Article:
Chelsea's long contracts are very risky, says Pat Nevin: 'Nobody knows how well it'll work'
Under Todd Boehly's ownership, Chelsea's transfer strategy has drawn a lot of interested eyeballs.
The team have begun signing young players to longer contracts than are normally seen in football — Enzo Fernandez, Mykhailo Mudryk and Moises Caicedo all signed with the Premier League club for at least eight seasons upon confirmation of their respective nine-figure transfers this year. The idea is to spread the cost of the players over a longer term, but the inherent risks of inking such long deals are obvious, according to former Chelsea player and Motherwell executive Pat Nevin.
"Chelsea’s long contracts are very interesting," Nevin told OLBG. If I'm wearing my chief executive hat, as I did at Motherwell, you'll find that everyone does this concept - but usually for four years, a maximum five.
"In theory, you're amortising the cost of players over time. For example, if you sign a £100 million player, it'll cost you £25million for four years.
"The reason why you don't often see long-term contracts is that careers themselves aren't long. There are a million dangers with any player. Just look at Paul Pogba, £89million, and he left for nothing.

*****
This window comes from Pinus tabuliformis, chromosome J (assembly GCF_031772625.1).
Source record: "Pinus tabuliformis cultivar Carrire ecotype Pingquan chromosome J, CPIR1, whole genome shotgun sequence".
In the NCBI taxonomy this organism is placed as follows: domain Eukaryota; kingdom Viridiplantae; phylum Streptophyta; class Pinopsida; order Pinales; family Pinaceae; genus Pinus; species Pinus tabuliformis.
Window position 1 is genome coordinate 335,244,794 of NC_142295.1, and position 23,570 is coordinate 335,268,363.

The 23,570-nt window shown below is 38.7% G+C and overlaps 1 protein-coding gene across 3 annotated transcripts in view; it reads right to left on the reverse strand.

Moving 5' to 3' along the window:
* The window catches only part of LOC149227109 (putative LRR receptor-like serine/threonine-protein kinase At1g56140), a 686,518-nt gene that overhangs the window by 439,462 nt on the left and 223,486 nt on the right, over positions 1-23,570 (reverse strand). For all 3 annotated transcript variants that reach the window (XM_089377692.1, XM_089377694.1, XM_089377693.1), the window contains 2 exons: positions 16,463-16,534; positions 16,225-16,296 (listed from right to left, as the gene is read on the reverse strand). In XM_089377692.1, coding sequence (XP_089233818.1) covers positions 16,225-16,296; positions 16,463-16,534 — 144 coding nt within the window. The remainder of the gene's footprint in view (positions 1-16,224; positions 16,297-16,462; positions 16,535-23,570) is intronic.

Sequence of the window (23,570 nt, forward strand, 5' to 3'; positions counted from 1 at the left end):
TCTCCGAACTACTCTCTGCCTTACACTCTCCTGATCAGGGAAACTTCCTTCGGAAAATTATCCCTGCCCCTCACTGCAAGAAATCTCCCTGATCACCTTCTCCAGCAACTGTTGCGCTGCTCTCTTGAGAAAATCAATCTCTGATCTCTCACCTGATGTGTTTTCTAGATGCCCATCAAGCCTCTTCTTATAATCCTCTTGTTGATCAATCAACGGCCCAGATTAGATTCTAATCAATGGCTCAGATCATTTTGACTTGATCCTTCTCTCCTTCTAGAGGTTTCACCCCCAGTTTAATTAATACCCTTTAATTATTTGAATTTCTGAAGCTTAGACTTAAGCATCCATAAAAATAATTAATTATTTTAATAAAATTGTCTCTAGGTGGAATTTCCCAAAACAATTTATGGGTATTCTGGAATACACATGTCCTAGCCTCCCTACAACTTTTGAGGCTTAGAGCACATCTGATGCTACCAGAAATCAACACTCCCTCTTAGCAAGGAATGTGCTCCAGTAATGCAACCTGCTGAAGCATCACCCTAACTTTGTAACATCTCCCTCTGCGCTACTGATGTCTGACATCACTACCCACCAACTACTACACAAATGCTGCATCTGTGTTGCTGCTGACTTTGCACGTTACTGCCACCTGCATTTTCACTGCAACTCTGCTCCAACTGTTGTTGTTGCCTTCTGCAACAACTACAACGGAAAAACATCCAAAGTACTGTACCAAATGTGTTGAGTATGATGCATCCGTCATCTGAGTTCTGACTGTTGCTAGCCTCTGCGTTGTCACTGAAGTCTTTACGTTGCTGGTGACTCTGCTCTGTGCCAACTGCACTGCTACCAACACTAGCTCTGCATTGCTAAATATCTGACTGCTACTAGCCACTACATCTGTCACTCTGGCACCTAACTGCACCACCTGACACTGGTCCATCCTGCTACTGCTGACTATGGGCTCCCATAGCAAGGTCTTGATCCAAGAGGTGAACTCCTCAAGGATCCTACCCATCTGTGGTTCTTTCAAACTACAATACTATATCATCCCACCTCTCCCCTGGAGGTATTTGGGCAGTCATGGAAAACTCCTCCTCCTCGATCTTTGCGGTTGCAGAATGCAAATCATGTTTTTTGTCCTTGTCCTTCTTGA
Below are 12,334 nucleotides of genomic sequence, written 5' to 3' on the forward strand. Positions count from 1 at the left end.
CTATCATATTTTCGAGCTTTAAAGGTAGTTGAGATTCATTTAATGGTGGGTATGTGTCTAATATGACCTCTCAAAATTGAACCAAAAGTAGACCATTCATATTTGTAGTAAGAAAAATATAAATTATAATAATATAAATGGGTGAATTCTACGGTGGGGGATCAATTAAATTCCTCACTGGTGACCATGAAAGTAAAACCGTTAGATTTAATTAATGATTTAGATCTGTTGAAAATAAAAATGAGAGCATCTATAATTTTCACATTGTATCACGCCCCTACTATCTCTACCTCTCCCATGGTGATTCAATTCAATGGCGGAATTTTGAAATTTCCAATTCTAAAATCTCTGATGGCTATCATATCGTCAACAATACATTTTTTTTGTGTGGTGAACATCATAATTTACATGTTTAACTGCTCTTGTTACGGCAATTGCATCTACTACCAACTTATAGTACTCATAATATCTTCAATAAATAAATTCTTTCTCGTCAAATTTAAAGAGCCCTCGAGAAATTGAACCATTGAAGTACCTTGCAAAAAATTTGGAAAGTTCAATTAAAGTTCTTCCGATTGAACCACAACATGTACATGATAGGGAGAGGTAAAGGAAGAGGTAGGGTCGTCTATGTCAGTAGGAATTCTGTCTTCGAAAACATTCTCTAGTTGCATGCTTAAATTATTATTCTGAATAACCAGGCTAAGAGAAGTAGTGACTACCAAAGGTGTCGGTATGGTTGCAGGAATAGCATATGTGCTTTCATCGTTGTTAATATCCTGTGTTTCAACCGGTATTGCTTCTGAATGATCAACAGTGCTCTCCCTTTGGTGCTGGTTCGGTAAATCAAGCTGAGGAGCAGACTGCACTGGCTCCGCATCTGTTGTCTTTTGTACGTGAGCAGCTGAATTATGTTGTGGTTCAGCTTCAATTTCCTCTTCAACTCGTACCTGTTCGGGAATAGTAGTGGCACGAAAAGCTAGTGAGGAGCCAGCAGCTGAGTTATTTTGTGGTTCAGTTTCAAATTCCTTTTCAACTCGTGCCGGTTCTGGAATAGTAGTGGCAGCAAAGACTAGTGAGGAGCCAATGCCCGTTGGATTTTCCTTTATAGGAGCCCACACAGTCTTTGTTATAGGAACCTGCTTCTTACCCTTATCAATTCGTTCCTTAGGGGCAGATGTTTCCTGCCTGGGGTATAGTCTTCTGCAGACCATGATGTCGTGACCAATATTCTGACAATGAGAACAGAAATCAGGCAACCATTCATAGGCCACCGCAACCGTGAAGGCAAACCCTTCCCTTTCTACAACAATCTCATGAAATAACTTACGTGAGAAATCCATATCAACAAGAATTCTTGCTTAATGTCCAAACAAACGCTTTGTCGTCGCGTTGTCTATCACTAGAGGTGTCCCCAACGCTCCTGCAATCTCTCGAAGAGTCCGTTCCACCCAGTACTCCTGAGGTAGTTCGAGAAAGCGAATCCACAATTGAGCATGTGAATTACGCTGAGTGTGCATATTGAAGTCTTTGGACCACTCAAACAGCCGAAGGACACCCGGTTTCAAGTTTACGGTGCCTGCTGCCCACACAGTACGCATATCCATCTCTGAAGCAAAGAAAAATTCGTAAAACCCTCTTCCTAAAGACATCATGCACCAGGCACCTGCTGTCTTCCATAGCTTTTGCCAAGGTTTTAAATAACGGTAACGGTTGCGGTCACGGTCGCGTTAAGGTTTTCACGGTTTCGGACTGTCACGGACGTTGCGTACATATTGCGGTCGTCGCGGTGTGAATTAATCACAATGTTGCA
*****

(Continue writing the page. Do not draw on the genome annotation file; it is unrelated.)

"The same goes for (Romelu) Lukaku. Even international players who've won World Cups can fail to work.
"Chelsea are now doing the same thing with young players in the hope that they'll improve, increase in value, and then you can sell them at a profit or at least a good percentage."
While Nevin expressed doubts in the strategy, he also stressed that he's intrigued by the potential of it.
"It's fine in theory, but nobody knows how well it'll work. It's a risky concept.
"If it works, it's phenomenal, but it can't work for every player. If every club did this, it'd be a disaster.
"It'll never be 100% successful, but if you've got a player locked in on a long contract and he improves, it'll make sense.
"If, however, human nature kicks in and you sign someone who isn't playing and make them a multi-millionaire, then he won't want to leave. We've all seen it.
"You've got to be certain that these young players will work. It's probably the most risky strategy I've ever seen at a top-level football club in England.
"My other team, Everton, are an example of what can go wrong. Over £700 million was spent and look at them now. If you get it wrong, you'll be in massive trouble.
"I have to say I'm enjoying watching the Chelsea experiment as a bystander though."